Is GameStop taking us through a time warp back to the 1990s with its new in-store used video game rental service called PowerPass?
Judging from what the industry press is saying, you’d think so.
Grapevine-based GameStop (NYSE: GME) is harkening back to the model created by Blockbuster Video with its program, Mashable reported.
The service is open to GameStop Power-Up Reward members only, but creating a Power-Up Rewards account is free.
GameStop said the service will launch during the upcoming holiday season, with sign-ups for PowerPass beginning on Nov. 19, according to Mashable.
Here’s how it works:
You pay up front for the rentals. A six-month subscription costs $60, which lets you swap games anytime without additional cost, Mashable said. The six-month plan is the only one available, but once the subscription is up, you will get a perk — you can choose one game to keep, for free.
The program limits customers to one game checked out at a time.
GAMESTOP SEEKS TO MONETIZE ITS USED GAME INVENTORY
Mashable said the service may be a way for GameStop to monetize is cache of used games at a time when video game retailing is become more of an online venture and the number of used games being taken in by GameStop is lower.
The rental concept served Blockbuster well for many years, but changing times and new technologies such as streaming video eventually did the formerly Dallas-based company in.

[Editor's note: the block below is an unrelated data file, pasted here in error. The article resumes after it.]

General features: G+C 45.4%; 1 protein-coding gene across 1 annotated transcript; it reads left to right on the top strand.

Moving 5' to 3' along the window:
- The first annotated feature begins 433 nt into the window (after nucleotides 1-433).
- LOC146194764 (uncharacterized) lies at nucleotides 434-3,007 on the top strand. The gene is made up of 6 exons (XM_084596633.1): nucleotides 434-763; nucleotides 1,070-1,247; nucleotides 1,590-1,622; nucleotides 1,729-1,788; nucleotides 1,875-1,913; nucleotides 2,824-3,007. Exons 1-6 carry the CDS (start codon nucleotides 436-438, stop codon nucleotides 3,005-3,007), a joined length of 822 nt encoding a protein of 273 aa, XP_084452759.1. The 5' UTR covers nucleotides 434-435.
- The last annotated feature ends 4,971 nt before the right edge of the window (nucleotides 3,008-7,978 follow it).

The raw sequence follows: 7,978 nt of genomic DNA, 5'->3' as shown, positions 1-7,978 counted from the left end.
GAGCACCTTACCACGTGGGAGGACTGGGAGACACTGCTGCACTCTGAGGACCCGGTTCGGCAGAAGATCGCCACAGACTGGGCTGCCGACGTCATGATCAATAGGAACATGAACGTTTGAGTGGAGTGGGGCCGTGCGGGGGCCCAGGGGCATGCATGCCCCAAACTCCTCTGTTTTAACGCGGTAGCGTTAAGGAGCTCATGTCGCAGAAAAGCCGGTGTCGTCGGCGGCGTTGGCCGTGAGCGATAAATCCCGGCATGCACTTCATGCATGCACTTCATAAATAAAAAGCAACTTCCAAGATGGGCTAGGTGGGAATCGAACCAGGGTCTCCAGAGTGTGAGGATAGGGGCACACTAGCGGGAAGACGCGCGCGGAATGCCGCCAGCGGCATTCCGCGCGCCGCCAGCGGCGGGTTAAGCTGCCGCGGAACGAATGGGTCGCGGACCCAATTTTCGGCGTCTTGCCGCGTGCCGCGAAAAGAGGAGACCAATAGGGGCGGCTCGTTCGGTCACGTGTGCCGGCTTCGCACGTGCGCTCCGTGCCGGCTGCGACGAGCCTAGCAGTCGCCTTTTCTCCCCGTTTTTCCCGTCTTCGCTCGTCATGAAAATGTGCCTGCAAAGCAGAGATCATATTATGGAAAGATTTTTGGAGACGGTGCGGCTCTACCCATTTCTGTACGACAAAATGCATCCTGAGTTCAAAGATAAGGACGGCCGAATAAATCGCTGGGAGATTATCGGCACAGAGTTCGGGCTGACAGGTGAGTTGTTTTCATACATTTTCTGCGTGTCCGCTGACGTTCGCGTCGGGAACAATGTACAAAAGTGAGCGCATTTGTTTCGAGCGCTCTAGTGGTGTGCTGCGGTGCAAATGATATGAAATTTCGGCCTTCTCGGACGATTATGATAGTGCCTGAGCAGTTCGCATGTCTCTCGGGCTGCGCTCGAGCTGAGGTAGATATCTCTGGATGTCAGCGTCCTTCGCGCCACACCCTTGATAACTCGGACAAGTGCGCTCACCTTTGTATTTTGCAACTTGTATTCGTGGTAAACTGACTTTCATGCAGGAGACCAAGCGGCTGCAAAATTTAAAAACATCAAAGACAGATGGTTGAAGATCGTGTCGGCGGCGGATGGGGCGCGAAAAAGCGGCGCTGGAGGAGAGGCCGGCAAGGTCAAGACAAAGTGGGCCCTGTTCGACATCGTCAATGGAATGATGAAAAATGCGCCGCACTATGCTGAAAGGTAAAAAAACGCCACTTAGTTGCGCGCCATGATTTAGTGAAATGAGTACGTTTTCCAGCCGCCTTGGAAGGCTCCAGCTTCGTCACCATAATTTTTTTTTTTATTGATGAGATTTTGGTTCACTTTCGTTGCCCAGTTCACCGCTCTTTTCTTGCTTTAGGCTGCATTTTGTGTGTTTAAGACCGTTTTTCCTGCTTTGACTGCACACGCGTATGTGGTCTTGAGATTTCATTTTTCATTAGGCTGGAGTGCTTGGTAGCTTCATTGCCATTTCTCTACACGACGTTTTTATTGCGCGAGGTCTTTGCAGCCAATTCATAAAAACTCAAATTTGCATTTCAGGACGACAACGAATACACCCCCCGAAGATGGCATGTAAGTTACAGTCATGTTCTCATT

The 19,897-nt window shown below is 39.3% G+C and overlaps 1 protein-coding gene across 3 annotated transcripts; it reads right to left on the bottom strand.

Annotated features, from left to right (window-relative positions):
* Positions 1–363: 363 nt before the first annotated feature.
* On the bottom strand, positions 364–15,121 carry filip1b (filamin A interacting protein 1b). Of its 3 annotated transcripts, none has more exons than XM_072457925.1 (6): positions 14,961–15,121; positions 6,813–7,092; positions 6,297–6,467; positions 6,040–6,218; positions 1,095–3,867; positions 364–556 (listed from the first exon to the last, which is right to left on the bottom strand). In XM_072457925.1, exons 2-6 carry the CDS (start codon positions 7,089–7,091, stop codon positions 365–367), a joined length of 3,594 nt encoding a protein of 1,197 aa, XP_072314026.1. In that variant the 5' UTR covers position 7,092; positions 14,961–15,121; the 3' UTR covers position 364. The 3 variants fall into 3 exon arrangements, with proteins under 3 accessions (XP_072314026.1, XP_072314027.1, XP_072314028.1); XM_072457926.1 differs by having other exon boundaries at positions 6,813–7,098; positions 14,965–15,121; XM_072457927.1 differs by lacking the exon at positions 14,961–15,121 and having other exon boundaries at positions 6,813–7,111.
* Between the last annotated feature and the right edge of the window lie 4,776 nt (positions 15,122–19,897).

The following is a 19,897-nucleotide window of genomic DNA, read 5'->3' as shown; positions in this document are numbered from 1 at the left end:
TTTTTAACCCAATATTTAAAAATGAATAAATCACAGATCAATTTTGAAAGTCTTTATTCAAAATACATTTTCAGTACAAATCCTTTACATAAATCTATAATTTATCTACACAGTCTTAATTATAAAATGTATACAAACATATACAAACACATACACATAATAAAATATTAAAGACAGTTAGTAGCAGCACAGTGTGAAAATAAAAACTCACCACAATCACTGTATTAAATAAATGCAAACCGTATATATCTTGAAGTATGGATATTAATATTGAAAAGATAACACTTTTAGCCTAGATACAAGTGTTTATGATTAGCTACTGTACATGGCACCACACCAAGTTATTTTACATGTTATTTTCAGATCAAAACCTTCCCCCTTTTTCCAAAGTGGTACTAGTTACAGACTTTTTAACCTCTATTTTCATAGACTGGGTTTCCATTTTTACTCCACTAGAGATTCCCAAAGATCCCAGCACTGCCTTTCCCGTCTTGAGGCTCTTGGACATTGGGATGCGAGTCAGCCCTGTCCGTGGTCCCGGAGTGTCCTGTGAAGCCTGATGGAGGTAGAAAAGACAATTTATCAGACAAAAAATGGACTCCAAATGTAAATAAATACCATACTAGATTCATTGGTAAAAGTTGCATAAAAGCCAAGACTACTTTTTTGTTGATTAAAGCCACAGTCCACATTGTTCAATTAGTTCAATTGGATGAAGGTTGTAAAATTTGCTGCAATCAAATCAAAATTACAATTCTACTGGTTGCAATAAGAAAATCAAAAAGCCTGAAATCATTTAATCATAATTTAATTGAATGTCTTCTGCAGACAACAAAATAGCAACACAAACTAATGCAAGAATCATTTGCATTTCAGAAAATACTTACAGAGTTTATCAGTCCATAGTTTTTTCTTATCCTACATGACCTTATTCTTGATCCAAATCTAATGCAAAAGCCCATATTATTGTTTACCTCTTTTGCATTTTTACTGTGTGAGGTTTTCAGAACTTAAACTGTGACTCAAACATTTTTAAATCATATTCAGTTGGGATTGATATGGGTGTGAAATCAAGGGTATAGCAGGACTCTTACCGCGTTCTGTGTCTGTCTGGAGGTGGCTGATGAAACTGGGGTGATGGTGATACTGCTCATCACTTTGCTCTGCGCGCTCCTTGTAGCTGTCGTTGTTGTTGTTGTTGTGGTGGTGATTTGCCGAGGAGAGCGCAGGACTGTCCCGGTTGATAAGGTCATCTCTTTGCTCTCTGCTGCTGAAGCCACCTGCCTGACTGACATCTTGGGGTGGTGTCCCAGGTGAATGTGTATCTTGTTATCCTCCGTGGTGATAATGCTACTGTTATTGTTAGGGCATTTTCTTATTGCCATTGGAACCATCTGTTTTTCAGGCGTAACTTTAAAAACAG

Created in 1985, the first Blockbuster store opened in Dallas the city that would be its headquarters location for years.
According to Quartz, in 2000, Blockbuster took in $800 million in late fees (remember those?), accounting for about 16 percent of the company’s revenue that year.
By 2004, Blockbuster had 9,000 stores, but was competing with a powerful competitor founded in 1997 — Netflix.
Blockbuster filed for bankruptcy in 2011, and the then McKinney-based company was bought by Dish Network. Blockbuster announced in 2013 that it was closing the remaining U.S. corporate stores.
As of June, fewer than a dozen Blockbuster stores were still in existence nationwide, seven of them in Alaska, Business Insider reported.
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